From: Kenn Thomas
Re: Stan Taylor’s Comment
While I do not agree that Spiderman is any more or less logical than any comic story and I don’t think it’s paced better than FF#1 or anything like that, Stan Taylor really gets at the crux of the matter in his latest comment at Kirby Dynamics. In fact, this is where the “Kirby kult” business has come up in my experience arguing with people interested in Kirby. What many typically identify as “bad” writing–not just story improbabilities and plot holes, but the odd use of quotations marks and the “this one’s a grabber!” language idiosyncrasies–are part of what makes Kirby’s work valuable and meaningful. This has made me a “kultist” to some because I’m saying bad is good out of blind worship of Jack Kirby. I often compare Kirby to the Beat writers like Allen Ginsberg, also condemned for his defiance of writing conventions.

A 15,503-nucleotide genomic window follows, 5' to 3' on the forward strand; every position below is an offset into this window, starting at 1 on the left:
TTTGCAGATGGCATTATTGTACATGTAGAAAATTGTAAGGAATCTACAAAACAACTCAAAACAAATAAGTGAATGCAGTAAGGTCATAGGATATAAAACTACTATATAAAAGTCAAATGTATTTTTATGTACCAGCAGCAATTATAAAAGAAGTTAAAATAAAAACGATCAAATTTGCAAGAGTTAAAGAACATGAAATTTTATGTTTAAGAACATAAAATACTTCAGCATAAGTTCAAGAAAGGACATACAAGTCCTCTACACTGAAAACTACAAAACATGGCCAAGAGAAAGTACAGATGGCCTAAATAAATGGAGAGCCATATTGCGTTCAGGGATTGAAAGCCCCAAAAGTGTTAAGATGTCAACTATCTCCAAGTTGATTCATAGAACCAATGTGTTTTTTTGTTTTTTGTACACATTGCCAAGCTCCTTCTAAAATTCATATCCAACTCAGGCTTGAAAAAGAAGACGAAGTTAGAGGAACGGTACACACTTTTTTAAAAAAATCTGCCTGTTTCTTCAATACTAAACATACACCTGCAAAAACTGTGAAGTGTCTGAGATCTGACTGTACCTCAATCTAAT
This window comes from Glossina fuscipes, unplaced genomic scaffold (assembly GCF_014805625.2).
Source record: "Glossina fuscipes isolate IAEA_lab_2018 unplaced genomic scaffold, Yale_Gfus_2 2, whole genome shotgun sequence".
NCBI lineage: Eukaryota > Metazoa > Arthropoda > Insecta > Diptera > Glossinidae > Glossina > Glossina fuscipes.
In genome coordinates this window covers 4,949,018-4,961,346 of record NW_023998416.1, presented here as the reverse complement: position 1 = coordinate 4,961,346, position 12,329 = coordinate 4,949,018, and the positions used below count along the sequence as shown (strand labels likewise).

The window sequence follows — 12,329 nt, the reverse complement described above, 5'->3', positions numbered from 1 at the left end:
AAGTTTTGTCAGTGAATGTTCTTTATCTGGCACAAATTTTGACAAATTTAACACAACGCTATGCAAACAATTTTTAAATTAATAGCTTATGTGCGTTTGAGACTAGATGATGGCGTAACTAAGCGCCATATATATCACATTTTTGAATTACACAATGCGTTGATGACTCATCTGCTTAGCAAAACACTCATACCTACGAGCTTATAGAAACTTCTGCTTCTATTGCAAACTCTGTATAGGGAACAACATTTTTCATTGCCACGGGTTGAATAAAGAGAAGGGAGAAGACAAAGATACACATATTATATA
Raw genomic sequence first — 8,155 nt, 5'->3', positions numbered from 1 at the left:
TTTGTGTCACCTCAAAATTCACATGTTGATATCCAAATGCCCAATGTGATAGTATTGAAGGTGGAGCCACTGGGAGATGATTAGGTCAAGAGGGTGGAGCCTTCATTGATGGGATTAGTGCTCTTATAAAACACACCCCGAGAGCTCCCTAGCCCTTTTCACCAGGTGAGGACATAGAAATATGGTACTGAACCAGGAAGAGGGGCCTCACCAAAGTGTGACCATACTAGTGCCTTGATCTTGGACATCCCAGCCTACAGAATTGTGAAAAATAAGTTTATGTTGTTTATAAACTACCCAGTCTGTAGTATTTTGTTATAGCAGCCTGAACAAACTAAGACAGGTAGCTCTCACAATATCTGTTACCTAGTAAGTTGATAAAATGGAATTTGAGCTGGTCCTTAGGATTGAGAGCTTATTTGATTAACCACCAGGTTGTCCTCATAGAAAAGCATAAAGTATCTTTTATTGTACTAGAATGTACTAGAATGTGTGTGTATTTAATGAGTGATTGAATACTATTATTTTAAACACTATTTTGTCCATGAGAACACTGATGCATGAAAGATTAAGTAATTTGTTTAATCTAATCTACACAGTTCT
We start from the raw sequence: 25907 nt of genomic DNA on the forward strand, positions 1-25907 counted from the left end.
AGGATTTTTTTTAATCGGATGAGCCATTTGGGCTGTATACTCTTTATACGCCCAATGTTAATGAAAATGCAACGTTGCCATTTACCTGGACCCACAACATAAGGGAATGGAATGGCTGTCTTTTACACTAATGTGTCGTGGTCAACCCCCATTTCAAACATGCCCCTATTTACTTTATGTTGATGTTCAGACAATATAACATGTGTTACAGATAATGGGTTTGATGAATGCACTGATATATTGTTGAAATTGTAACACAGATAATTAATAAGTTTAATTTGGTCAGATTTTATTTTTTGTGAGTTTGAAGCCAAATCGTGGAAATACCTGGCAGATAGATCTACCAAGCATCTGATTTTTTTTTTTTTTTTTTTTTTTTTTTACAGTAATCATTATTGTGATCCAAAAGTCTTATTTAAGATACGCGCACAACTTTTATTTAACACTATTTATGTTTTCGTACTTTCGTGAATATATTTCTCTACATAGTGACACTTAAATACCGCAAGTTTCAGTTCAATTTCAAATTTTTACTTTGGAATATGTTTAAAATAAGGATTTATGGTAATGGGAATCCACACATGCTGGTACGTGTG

What was more lowly in literary American in the 50s than 60s than a beatnik? A comic book writer. That’s an enormous mainstream prejudice seconded only by relatively recent comics historians and critics many of whom still are overly defensive about the literary value of comics. I’m not a fan of the kind of pseudo-sophistication that writers like Neil Gaiman bring to comics but it would be unreasonable to expat another Jack Kirby, precisely because Kirby was such a unique genius. What Stan Lee produced in that period never amounted to more than a girlie mag giggle. It’s not “kultish” to make these observations, it’s just context. All kinds of writers do all kinds of things, what Kirby does with his graphic language just puts him on a different stage.